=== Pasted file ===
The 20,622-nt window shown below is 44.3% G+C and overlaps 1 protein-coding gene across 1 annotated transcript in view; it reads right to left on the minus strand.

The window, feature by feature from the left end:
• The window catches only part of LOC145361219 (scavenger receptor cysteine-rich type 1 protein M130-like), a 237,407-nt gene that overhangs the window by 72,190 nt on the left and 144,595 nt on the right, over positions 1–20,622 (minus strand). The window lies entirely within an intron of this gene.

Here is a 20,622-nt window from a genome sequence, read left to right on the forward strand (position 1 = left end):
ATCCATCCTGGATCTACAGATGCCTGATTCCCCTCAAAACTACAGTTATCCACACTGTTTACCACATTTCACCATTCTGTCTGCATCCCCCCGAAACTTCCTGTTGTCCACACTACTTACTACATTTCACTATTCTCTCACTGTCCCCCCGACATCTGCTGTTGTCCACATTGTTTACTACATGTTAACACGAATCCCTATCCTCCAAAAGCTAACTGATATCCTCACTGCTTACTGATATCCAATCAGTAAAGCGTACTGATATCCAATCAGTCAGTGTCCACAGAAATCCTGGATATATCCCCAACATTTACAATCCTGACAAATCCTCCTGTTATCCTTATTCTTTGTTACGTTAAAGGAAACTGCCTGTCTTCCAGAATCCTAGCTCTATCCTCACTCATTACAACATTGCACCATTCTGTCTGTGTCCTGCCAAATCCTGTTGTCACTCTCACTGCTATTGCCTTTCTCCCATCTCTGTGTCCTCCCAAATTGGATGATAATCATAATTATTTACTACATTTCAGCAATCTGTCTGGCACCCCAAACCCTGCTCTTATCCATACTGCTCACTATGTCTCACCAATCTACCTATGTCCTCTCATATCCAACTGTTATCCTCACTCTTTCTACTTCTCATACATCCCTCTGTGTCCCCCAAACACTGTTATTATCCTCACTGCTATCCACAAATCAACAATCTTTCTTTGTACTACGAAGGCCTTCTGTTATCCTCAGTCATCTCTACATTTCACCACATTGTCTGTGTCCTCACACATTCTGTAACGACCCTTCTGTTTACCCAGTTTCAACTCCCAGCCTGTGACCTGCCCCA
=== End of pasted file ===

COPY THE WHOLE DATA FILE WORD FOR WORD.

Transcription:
The 20,622-nt window shown below is 44.3% G+C and overlaps 1 protein-coding gene across 1 annotated transcript in view; it reads right to left on the minus strand.

The window, feature by feature from the left end:
• The window catches only part of LOC145361219 (scavenger receptor cysteine-rich type 1 protein M130-like), a 237,407-nt gene that overhangs the window by 72,190 nt on the left and 144,595 nt on the right, over positions 1–20,622 (minus strand). The window lies entirely within an intron of this gene.

Here is a 20,622-nt window from a genome sequence, read left to right on the forward strand (position 1 = left end):
ATCCATCCTGGATCTACAGATGCCTGATTCCCCTCAAAACTACAGTTATCCACACTGTTTACCACATTTCACCATTCTGTCTGCATCCCCCCGAAACTTCCTGTTGTCCACACTACTTACTACATTTCACTATTCTCTCACTGTCCCCCCGACATCTGCTGTTGTCCACATTGTTTACTACATGTTAACACGAATCCCTATCCTCCAAAAGCTAACTGATATCCTCACTGCTTACTGATATCCAATCAGTAAAGCGTACTGATATCCAATCAGTCAGTGTCCACAGAAATCCTGGATATATCCCCAACATTTACAATCCTGACAAATCCTCCTGTTATCCTTATTCTTTGTTACGTTAAAGGAAACTGCCTGTCTTCCAGAATCCTAGCTCTATCCTCACTCATTACAACATTGCACCATTCTGTCTGTGTCCTGCCAAATCCTGTTGTCACTCTCACTGCTATTGCCTTTCTCCCATCTCTGTGTCCTCCCAAATTGGATGATAATCATAATTATTTACTACATTTCAGCAATCTGTCTGGCACCCCAAACCCTGCTCTTATCCATACTGCTCACTATGTCTCACCAATCTACCTATGTCCTCTCATATCCAACTGTTATCCTCACTCTTTCTACTTCTCATACATCCCTCTGTGTCCCCCAAACACTGTTATTATCCTCACTGCTATCCACAAATCAACAATCTTTCTTTGTACTACGAAGGCCTTCTGTTATCCTCAGTCATCTCTACATTTCACCACATTGTCTGTGTCCTCACACATTCTGTAACGACCCTTCTGTTTACCCAGTTTCAACTCCCAGCCTGTGACCTGCCCCA